If you are a 3DS owner and a fan of Cartoon Network's "Regular Show", you were probably stoked to hear that lovable slackers Mordecai the Blue Jay and Rigby the Raccoon were finally getting a video game, supposedly chock-full of the quirky adventures and retro nuances displayed in the cartoon. But for non-fans of the show, Mordecai & Rigby in 8-Bit Land will likely only appeal to gamers who are devoted to platforming and don't mind dying, and dying often.
The game is a basic platformer except for gaps in the middle of certain levels where Mordecai can morph into a jet and Rigby can morph into a top-down shooter similar to an old-school Gradius feel. The concept is the same as your basic "Mario Bros." make-it-through-the-map game. Three gold VHS tapes are hidden about in each stage, which add replay value. There's a timer too, and finishing levels in a speedy manner gets you bonuses, but caution is a must because you'll die from a single hit from an enemy unless you have an upgrade. The power-ups give both Mordecai and Rigby shooting abilities and certain parts of the game are virtually impossible without these. The game is very short, though, and if you didn't have to die so often, you could finish it pretty easily on a lazy afternoon.
Everything in the game seems too sensitive. Not landing perfectly on an enemy's head results in death. Being close to the edge of the screen can often result in death when you don't see an enemy coming. Jumps require precision. You will die multiple times. Boss battles are pretty fun, and the final boss calls for the memorization of a pattern that's sure to require multiple attempts for success. The 3D doesn't add much depth, except on levels where Mordecai is transformed into a jet. The music is basic and repetitive, but the game was a throwback concept to begin with, so it makes sense. The game lacks many of the series' beloved characters, like Muscle Man and High Five Ghost. It would have been nice to have more enemy variety, as you'll see the same enemies throughout from level 1-1 all the way to the end, with little variation. Hardcore fans will appreciate boss appearances such as Flock of Geese or the Destroyer of Worlds, but the story is minimal at best, even though it was written by series creator J. G. Quintel. The premise of having Park Manager Benson get kidnapped and having Mordecai and Rigby attempt to save him sounds great, but the execution feels like a bare-boned attempt at what could have been.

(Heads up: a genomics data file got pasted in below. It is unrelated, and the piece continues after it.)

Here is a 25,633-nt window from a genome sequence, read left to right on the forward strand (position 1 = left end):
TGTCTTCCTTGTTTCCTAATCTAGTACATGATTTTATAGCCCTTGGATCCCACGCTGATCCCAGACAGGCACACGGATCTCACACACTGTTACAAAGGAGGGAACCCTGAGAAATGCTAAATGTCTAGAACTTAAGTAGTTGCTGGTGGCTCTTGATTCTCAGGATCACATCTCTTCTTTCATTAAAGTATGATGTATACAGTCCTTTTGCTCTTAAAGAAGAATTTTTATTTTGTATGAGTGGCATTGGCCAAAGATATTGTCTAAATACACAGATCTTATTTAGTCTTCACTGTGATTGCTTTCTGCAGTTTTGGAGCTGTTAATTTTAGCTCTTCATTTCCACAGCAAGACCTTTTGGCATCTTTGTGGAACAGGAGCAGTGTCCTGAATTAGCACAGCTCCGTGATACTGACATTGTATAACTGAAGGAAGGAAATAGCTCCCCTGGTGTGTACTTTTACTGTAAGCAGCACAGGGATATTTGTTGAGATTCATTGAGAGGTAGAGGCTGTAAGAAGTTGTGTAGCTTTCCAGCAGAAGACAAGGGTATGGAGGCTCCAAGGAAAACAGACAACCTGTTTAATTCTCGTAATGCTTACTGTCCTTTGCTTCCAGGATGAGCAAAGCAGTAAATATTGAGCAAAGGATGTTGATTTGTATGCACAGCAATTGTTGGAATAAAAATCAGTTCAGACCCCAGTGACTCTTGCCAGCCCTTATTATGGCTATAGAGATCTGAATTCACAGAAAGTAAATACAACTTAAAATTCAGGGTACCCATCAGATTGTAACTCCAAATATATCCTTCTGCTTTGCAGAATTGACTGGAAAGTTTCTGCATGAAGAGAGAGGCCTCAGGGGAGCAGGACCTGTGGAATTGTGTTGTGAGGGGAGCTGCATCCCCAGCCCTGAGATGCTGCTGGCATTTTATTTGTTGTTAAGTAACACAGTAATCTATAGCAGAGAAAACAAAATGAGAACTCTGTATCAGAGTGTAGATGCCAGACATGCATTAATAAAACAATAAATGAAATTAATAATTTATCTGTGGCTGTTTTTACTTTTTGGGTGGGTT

Overall, a game this sensitive may make many fans not want to stick around to make it through. It's going to take a serious spell of boredom to make me want to pop this one in and finish finding all the golden VHS tapes, and I bet most other people would feel the same way.